“He’d go to the ends of the earth for his clients,” Bontantibus said. “Never once did he make me feel like a criminal, treat me like a criminal. He listened when somebody spoke to him. Whether it was right, wrong or different, he listened to us and took the time to explain why it was right or wrong. He put you and your family at ease. People don’t realize what a tremendous stress trials put on the families, never mind the arrested person. He’s one in a million.”
Ullmann was also convinced that Ernest Pagan never committed the 2006 early-morning Christmas Eve barroom murder of which he was accused.
Ullmann didn’t represent Pagan at first; Pagan’s family paid an attorney from his carpenters union to do that. But the attorney had no real criminal defense experience. So the judge in the case, Richard Damiani, phoned Ullmann.
“Tom. You’ve got to come up and represent this guy. This lawyer they hired doesn’t know his ass from his elbow,” Ullmann remembered Damiani saying. To which Ullmann responded: “Judge, I’ve got enough cases” if this defendant already has a private attorney.
Two weeks later the judge called again. Pagan was protesting his innocence. But his lawyer was floundering. “Tom, you’ve got to do something,” Damiani pleaded. “This guy’s getting screwed.”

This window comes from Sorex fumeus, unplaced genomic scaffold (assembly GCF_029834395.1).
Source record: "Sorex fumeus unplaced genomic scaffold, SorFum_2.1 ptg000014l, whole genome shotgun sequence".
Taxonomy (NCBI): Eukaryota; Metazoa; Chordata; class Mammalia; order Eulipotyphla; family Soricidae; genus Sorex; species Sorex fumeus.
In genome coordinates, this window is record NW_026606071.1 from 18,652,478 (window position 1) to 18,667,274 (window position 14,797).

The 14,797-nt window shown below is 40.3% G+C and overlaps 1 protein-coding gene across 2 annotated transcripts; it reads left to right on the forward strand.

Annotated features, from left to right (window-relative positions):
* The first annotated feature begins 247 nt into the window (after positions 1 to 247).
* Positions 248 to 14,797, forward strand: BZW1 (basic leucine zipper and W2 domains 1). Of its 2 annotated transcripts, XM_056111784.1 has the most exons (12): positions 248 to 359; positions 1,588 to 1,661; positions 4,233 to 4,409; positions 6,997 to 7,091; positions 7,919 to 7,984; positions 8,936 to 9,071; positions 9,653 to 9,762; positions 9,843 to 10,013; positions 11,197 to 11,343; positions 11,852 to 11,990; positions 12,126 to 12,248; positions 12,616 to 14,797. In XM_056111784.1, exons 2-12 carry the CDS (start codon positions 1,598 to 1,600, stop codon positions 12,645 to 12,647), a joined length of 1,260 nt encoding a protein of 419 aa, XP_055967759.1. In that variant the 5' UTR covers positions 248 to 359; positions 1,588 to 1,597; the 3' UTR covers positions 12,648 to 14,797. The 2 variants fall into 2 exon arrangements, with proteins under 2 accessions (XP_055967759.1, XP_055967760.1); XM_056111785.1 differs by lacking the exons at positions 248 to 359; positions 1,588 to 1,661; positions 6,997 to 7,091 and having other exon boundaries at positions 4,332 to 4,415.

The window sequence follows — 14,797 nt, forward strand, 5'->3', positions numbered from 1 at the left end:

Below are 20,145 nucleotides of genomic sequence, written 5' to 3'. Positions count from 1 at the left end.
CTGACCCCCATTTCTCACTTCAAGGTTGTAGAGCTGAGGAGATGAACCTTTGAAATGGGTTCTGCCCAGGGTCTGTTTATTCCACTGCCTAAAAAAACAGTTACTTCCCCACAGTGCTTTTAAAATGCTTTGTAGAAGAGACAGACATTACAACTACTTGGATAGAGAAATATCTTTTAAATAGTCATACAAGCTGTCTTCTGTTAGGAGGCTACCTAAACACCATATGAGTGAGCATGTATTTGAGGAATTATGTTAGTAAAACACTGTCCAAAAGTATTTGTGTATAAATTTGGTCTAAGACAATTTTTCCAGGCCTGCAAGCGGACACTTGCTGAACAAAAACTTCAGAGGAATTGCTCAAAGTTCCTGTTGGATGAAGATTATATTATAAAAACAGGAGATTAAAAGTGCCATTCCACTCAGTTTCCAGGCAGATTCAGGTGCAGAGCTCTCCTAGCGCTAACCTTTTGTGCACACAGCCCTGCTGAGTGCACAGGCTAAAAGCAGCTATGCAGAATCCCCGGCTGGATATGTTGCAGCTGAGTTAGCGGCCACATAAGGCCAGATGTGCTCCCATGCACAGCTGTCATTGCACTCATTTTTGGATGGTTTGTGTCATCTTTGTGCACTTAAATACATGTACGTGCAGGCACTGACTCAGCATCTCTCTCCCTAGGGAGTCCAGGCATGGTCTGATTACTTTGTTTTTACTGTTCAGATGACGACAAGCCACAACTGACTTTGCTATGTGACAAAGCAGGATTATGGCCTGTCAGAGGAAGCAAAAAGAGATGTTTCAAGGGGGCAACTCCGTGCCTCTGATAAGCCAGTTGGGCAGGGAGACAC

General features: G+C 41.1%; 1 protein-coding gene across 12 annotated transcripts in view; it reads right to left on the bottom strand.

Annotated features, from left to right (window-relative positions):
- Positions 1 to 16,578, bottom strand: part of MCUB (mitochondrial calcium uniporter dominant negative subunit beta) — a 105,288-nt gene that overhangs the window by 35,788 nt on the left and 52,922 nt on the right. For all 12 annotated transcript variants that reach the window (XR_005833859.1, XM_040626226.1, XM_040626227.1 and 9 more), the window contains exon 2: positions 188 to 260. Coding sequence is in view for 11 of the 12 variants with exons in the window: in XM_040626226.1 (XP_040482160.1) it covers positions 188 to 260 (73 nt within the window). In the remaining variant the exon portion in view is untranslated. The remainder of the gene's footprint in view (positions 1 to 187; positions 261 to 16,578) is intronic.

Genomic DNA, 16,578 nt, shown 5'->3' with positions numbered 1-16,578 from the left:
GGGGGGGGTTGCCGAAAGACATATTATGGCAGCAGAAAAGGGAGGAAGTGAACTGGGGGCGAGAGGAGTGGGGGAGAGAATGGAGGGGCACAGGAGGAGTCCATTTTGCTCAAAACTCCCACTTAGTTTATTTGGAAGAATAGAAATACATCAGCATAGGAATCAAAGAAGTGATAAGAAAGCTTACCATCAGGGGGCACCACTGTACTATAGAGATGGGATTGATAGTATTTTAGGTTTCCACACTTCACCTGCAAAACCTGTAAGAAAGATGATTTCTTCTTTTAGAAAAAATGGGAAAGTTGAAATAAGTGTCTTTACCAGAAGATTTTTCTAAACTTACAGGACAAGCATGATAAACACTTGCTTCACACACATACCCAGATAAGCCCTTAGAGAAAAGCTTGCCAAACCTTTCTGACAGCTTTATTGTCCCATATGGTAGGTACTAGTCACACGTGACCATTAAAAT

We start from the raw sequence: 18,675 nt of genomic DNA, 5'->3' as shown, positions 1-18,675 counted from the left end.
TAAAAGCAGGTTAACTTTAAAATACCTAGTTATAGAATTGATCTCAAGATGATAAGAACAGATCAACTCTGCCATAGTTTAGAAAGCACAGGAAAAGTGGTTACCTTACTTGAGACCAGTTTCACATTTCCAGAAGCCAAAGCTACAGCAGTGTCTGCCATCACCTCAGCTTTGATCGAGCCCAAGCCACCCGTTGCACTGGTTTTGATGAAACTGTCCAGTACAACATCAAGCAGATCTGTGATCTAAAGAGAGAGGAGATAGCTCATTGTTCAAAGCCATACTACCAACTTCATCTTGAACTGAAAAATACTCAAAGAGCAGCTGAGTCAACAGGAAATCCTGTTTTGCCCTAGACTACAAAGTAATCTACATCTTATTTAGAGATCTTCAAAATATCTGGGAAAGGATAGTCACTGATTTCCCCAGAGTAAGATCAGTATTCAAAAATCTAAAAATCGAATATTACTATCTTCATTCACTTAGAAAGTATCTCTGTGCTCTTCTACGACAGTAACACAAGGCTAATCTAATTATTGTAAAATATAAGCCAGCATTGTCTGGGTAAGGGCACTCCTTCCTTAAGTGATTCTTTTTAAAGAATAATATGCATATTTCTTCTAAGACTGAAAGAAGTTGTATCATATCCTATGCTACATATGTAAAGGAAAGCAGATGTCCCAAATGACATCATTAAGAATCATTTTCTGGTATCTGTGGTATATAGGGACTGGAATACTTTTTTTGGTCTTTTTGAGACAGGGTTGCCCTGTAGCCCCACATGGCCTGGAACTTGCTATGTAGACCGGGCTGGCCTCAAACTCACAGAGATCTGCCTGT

Ullmann agreed to speak to the lawyer — who “was so thrilled I called.” The lawyer said he lacked the money to do a real investigation.
Ullmann ended up diving into the case, skeptical of the accounts of three eyewitnesses cited in the arrest warrant. During the year he spent preparing the case, his suspicions were confirmed: one of the two New Haven detectives responsible for the arrest was himself arrested, accused of having coaxed witnesses to offer false testimony in dozens of arrests. In the trial, Ullmann succeeded in getting all three supposed eyewitnesses to reveal that the detectives had pointed to Pagan’s photograph for them to “identify.” When one eyewitness, who was 5 foot 7 inches, testified that the killer was an inch shorter than he, Ullmann had him step down — and next to Pagan, who was 6 foot 3. Pagan had spent 13 and a half months in jail before his acquittal, but now he was free.
Today Pagan is back with the carpenters union working as a business rep. In a conversation Friday, he called Ullman “a freedom fighter. He did his due diligence. He believed in me, and he cared about the truth. He treated me like a person and not a caseload. I felt like he defended me like he would defend his own child: He would leave no stone unturned. He was going against Goliath, he stood like David.”
In supervising other public defenders, Ullmann said, he always urges them to take a breach of peace charge as seriously as a felony. “Your advoacy should be just as strong,” he argued. “Each case is important to that individual.”